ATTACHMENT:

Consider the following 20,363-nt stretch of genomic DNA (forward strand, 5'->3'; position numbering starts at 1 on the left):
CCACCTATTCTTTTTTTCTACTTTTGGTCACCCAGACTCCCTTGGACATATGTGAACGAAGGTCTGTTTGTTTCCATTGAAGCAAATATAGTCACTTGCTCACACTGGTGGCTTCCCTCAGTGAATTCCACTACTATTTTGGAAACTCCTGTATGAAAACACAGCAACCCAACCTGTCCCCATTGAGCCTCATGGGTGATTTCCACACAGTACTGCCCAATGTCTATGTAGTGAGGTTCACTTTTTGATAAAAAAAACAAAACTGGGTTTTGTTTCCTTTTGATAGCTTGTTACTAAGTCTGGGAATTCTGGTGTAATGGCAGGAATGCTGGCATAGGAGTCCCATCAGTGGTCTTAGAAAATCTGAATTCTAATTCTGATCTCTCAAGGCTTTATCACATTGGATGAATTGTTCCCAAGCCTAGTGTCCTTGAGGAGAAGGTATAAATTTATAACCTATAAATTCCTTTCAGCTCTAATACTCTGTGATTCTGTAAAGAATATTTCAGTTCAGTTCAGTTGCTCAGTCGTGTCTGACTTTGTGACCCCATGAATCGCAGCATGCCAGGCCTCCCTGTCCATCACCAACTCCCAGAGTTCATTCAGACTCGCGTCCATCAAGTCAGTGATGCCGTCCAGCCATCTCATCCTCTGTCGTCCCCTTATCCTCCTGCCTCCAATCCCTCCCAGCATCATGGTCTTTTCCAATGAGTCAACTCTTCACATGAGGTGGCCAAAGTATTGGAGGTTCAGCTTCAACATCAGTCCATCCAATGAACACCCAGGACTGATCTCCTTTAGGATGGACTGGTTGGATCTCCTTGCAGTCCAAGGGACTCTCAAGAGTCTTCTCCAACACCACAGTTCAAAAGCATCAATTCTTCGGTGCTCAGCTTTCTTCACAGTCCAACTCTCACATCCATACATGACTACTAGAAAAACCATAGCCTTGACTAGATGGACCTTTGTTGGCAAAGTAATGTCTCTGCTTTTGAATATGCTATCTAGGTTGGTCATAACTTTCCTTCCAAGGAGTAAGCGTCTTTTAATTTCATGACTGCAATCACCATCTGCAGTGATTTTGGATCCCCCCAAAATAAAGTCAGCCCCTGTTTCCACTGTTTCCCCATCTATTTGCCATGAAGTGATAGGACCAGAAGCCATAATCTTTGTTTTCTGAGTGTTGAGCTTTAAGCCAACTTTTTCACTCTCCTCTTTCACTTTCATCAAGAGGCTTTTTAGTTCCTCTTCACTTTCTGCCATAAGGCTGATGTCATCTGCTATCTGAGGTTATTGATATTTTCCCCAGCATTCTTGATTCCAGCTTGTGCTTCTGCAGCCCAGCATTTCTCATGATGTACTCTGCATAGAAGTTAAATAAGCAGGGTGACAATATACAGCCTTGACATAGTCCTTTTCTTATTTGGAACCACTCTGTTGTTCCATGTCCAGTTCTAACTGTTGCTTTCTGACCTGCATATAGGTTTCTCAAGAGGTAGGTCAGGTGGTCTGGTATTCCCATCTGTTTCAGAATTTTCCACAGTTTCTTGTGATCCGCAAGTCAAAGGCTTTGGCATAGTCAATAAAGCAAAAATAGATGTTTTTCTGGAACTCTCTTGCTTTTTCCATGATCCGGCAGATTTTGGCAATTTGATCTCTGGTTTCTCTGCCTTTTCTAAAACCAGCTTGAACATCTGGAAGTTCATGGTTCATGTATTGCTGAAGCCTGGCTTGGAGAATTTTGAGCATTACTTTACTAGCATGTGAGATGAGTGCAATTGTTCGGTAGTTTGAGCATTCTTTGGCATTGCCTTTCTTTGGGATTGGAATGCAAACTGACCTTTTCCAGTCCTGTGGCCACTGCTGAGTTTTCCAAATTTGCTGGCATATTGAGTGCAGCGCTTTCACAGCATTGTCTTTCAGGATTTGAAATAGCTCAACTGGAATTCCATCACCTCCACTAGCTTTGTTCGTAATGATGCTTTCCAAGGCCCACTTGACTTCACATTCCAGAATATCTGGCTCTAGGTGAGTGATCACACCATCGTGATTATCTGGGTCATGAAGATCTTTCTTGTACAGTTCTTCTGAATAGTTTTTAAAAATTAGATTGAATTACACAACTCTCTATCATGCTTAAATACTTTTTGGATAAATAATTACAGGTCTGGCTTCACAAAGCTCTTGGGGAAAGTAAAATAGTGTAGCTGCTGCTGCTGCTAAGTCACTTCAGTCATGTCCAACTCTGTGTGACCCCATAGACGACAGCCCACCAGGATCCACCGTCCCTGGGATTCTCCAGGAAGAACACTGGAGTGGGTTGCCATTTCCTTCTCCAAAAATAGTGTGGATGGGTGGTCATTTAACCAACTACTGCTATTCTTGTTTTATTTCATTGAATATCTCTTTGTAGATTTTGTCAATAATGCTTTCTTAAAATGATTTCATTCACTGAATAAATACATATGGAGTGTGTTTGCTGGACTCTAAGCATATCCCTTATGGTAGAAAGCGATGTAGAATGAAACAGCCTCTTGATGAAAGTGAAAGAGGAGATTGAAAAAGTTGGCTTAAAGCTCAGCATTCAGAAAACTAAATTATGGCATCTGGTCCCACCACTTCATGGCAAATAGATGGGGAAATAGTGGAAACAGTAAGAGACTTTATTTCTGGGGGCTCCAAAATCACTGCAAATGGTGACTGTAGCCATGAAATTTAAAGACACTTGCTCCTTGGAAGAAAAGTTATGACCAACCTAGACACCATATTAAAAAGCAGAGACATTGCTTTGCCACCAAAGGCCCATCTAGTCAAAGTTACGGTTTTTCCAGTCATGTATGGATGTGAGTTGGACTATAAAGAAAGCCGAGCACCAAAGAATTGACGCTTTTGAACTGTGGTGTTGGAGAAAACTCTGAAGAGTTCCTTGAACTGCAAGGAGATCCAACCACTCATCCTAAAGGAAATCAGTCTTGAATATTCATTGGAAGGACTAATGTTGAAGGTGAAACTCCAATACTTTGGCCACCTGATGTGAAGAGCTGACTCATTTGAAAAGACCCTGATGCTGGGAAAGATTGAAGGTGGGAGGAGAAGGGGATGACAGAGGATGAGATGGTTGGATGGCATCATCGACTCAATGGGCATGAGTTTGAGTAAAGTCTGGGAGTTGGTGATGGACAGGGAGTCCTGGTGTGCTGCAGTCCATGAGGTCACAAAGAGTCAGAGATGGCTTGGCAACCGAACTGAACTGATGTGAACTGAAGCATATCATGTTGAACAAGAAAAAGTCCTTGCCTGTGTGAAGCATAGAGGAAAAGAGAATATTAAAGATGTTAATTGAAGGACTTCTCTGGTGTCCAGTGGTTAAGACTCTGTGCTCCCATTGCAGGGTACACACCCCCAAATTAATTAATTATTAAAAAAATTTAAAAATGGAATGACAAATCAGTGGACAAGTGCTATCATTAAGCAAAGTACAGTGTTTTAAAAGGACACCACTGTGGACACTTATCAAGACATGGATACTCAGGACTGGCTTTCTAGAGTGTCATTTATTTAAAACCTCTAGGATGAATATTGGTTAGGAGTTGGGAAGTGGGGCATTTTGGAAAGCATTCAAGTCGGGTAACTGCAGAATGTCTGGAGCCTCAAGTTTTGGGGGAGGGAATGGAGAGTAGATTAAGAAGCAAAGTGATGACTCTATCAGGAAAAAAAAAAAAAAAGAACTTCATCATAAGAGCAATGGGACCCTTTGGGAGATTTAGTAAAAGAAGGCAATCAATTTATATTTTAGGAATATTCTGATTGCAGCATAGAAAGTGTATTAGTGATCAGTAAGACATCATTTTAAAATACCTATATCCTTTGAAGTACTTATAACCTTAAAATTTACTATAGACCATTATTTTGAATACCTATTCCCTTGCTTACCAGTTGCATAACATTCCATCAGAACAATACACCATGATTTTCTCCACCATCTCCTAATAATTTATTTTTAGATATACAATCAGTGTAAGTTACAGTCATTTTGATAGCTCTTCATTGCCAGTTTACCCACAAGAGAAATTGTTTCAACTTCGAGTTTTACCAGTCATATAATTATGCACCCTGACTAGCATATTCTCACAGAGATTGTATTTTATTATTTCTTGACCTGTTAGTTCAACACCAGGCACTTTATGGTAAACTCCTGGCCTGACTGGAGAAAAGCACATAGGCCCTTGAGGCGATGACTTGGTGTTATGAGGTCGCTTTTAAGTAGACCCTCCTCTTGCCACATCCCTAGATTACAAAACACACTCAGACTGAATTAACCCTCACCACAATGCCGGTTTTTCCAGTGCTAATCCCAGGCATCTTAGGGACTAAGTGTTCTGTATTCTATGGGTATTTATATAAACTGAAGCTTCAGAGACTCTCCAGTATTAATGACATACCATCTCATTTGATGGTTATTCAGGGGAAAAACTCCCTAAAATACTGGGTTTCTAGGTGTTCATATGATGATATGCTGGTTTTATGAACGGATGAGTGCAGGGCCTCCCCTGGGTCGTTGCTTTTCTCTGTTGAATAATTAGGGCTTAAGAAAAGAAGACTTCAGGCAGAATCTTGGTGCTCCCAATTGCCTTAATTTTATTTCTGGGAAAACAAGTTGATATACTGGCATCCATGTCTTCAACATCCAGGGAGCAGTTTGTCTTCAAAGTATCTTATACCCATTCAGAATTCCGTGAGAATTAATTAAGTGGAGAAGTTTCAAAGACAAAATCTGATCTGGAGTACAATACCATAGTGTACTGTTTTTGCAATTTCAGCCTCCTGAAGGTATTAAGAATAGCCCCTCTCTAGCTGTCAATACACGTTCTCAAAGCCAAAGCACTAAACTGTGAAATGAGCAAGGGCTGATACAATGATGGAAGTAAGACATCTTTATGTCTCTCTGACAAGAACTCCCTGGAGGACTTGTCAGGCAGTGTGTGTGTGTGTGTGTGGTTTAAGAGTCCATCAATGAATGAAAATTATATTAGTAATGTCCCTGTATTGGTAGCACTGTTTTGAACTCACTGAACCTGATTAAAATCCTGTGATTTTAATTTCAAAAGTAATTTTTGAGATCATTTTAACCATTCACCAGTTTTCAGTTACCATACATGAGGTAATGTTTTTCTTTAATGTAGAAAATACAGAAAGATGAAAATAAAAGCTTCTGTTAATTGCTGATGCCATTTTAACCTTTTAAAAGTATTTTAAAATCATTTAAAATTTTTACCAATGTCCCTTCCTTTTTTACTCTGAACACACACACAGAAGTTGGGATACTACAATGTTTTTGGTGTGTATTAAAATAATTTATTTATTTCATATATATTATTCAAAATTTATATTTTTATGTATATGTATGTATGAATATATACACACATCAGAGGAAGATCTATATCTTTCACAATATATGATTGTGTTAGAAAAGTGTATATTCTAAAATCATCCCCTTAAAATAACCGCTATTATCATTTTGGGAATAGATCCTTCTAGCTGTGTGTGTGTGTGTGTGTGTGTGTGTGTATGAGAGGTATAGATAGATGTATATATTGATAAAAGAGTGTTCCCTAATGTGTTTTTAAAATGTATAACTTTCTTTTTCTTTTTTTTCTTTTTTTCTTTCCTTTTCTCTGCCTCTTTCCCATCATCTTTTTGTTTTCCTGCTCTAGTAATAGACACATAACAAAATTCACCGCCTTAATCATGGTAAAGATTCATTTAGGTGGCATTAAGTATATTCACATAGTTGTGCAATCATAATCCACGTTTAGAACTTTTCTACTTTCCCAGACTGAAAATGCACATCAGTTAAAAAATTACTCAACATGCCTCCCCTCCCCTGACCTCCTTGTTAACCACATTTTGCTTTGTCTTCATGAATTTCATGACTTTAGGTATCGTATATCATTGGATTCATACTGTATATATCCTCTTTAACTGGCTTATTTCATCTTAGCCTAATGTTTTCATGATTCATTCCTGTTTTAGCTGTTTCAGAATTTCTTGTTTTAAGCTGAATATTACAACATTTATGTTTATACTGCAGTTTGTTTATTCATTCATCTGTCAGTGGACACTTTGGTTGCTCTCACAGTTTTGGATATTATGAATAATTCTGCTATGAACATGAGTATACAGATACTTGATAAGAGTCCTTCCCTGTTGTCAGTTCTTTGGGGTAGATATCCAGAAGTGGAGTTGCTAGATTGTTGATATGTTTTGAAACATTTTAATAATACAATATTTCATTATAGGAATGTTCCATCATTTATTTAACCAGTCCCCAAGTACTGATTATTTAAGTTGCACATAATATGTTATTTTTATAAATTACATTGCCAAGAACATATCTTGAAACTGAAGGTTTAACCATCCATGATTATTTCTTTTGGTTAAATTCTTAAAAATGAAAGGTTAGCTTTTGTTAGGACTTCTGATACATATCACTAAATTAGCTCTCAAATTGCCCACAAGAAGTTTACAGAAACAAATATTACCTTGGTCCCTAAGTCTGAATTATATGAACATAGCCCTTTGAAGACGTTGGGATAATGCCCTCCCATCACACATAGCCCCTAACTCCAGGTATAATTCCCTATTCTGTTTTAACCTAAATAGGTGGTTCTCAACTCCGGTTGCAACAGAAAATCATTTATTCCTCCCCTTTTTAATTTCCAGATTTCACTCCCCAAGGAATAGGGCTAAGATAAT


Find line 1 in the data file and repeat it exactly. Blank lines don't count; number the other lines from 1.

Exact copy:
Consider the following 20,363-nt stretch of genomic DNA (forward strand, 5'->3'; position numbering starts at 1 on the left):